15 Mar
Ian Plant By
Posted in: Belize    13 Comments

Every Picture Tells a Story

Good photographs use light, composition, and mood to trigger an emotional response in viewers. Great photographs also tell a story about their subject, or at least provide enough tantalizing bits to spark the imagination of viewers, letting them create the story on their own. With wildlife subjects, the “story” you might wish to tell is often associated with an interesting or characteristic behavior that is unique to the animal, and that offers clues to the viewer about what the animal is doing, how it lives, and its environment.

While photographing loggerhead sea turtles off the coast of Belize, I spent much of my time just trying to get a decent shot. Once I had a few passable (but uninteresting) photos under my belt, I began the more serious business of looking for unique angles, perspectives, light, and behaviors to capture. The distinction I like to make between the two types of shots is that of “low concept” vs. “high concept.” Low concept shots involve the photographer taking pictures of things, whereas high concept shots involve the photographer moving past merely taking pictures of things, and trying instead to make great pictures of the things he or she is photographing. Okay, I understand that this might be a rather confusing distinction, but it basically boils down to this: the subject is not the focus of the photographer’s efforts, but rather merely becomes an element in the quest to make a great image. On some level, it almost doesn’t matter what the photographer is shooting: whether it is turtles or naked mole rats, the process of creating powerful images is largely the same. Each animal has its own unique characteristics, however, and the photographer should find a way to incorporate this uniqueness into the artistic process.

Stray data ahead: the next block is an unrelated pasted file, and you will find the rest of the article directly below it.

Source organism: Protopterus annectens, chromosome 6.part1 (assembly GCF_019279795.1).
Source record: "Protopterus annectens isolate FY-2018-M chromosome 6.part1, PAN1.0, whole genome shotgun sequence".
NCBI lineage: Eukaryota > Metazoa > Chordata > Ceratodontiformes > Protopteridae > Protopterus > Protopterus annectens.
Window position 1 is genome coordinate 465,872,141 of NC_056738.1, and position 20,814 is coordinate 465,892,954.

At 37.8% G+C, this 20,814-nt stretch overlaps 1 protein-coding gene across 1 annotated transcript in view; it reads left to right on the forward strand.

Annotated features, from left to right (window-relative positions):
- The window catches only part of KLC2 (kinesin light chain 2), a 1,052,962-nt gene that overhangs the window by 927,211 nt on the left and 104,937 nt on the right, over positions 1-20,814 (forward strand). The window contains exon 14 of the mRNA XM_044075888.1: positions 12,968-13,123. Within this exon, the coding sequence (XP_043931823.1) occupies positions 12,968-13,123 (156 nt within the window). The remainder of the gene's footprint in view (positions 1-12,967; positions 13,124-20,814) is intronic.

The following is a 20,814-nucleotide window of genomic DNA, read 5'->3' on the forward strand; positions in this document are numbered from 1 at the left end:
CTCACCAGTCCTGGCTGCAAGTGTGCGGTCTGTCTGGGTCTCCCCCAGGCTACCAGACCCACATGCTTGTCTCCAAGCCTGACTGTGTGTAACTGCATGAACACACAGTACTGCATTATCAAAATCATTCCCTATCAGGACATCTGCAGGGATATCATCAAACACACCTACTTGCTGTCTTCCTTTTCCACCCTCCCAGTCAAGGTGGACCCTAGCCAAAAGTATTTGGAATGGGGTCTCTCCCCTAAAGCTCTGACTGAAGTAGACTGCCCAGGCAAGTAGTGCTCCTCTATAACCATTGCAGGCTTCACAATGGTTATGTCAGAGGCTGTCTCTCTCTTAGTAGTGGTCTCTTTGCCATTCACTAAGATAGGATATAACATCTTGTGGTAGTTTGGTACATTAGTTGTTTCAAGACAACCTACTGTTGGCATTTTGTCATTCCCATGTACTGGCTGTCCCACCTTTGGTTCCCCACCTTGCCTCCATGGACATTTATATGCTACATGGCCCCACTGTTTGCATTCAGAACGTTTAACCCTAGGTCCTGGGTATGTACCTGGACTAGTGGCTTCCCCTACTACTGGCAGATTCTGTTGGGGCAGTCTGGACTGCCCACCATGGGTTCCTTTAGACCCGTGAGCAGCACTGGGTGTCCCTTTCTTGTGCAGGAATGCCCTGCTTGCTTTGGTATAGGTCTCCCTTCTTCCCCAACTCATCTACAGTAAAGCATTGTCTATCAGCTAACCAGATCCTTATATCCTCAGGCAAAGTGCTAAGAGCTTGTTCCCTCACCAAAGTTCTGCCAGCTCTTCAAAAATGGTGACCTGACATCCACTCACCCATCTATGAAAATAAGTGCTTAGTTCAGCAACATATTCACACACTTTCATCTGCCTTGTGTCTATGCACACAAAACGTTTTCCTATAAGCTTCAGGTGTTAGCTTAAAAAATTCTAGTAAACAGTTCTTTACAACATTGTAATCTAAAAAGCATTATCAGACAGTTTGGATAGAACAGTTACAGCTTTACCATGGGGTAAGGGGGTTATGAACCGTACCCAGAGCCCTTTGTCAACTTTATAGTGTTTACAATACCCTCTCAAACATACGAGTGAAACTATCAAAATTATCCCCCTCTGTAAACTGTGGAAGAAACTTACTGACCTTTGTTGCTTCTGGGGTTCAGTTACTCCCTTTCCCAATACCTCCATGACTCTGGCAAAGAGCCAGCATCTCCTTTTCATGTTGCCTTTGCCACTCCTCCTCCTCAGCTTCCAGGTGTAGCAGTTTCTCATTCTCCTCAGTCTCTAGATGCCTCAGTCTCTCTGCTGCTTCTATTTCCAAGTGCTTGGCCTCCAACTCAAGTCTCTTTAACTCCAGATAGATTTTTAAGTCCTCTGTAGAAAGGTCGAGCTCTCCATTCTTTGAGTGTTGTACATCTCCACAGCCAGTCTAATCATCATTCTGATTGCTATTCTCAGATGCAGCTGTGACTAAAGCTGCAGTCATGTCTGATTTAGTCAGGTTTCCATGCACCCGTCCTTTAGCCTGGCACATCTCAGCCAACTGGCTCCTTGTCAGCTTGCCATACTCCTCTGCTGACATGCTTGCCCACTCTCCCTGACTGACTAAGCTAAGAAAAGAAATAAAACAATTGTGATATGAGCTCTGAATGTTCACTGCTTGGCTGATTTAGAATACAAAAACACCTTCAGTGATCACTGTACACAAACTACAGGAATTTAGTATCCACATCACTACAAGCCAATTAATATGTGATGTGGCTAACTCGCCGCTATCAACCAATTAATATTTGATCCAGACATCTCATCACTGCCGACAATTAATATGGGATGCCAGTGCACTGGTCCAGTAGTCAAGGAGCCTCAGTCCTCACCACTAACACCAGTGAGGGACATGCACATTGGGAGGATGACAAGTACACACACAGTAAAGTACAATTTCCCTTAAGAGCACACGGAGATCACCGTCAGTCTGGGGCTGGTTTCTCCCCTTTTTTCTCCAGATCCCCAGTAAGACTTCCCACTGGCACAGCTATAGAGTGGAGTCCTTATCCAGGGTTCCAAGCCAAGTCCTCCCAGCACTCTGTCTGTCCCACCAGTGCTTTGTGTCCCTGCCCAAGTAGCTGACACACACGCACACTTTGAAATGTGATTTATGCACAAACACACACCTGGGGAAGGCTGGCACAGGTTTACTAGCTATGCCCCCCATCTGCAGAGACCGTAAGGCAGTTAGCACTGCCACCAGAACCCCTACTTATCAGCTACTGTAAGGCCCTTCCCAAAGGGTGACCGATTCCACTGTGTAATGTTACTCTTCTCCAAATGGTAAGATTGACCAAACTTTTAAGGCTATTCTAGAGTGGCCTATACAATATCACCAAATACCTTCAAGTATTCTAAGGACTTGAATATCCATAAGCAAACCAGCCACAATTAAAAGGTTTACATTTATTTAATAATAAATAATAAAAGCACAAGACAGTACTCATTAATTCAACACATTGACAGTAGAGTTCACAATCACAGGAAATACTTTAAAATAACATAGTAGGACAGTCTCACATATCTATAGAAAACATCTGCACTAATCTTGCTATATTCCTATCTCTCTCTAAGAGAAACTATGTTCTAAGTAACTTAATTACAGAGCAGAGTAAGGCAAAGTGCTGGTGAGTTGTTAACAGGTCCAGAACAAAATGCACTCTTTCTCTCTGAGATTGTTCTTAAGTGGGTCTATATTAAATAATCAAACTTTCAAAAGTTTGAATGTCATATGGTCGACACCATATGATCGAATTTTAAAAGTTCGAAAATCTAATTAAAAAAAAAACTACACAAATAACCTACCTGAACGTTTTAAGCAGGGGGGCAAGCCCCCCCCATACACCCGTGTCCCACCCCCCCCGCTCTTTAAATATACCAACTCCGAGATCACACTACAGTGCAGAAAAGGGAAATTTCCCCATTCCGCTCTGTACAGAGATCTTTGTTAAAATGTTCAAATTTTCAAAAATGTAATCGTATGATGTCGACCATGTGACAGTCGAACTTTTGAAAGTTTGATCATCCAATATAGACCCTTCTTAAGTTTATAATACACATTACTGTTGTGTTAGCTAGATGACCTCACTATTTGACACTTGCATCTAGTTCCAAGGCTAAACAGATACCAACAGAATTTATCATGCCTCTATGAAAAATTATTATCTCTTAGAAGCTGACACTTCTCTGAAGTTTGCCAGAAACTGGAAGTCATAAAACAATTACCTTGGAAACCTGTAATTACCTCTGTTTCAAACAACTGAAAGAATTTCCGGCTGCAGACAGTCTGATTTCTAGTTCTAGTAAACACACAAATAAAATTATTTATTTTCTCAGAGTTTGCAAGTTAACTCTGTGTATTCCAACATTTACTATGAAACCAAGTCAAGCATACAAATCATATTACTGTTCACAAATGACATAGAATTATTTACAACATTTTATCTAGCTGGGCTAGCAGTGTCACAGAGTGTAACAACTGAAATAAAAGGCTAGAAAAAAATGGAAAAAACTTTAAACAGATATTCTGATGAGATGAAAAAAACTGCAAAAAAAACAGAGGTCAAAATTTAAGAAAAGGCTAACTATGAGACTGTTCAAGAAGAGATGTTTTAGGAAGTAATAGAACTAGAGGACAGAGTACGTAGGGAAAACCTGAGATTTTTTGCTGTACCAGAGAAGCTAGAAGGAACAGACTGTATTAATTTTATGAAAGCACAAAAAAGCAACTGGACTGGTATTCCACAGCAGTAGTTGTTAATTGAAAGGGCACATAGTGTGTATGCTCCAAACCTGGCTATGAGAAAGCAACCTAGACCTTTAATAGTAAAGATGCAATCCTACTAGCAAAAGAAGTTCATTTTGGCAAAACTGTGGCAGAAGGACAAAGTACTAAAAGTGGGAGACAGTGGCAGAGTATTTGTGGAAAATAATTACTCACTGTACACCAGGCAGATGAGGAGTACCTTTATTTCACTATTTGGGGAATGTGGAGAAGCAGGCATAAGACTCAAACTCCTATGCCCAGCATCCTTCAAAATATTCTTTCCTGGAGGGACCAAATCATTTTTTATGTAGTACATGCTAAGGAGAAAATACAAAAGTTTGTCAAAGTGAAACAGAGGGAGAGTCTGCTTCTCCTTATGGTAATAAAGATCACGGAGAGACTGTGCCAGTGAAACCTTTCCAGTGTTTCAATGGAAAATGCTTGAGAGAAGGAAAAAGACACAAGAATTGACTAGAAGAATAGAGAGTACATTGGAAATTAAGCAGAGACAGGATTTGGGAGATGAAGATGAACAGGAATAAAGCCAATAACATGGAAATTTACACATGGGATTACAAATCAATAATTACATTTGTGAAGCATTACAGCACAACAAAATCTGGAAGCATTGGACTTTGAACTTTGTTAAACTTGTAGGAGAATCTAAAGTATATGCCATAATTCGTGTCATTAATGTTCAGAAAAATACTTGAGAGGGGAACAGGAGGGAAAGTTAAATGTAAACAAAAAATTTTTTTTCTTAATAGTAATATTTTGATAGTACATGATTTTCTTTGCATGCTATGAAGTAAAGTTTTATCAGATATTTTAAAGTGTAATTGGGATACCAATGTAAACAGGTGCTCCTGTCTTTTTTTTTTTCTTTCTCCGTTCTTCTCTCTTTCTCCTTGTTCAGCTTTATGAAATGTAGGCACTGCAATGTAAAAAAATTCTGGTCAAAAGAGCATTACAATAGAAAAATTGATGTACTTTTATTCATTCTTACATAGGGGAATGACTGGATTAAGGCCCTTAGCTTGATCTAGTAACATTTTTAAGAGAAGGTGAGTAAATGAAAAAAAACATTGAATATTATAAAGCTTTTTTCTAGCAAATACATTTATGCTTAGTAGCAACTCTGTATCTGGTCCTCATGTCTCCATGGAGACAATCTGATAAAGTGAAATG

When photographing the turtles, I mentally catalogued elements that were to my liking: the beautiful blue water, the “reverse” reflections that formed at the surface, a close wide-angle perspective of a turtle as it passed near, and the moment when it briefly broke the surface with its nose, taking in some air before returning to the ocean floor to hunt for food. So I waited for a moment when all of these elements came together. I probably spent three or four hours snorkeling with a group of turtles, making many bad turtle images and just a few good ones. The one below is one of my favorites from the trip, not only because it captures a fleeting moment, but also because it combines interesting light and composition with an equally interesting story about how the animal lives. Canon Powershot S100 with Fisheye Fix Underwater Housing and Fix UWL-28 Fisheye Wet Mount Conversion Lens, ISO 200, f/4, 1/320 second. 

This image is available to my readers as a 12″x18″ fine art print for a discounted price of $100 (free shipping to contiguous U.S.). If you wish to order, send me an email (ianplantphoto@gmail.com) along with your shipping address. Thanks!

Ian PlantAbout Ian Plant (414 Posts)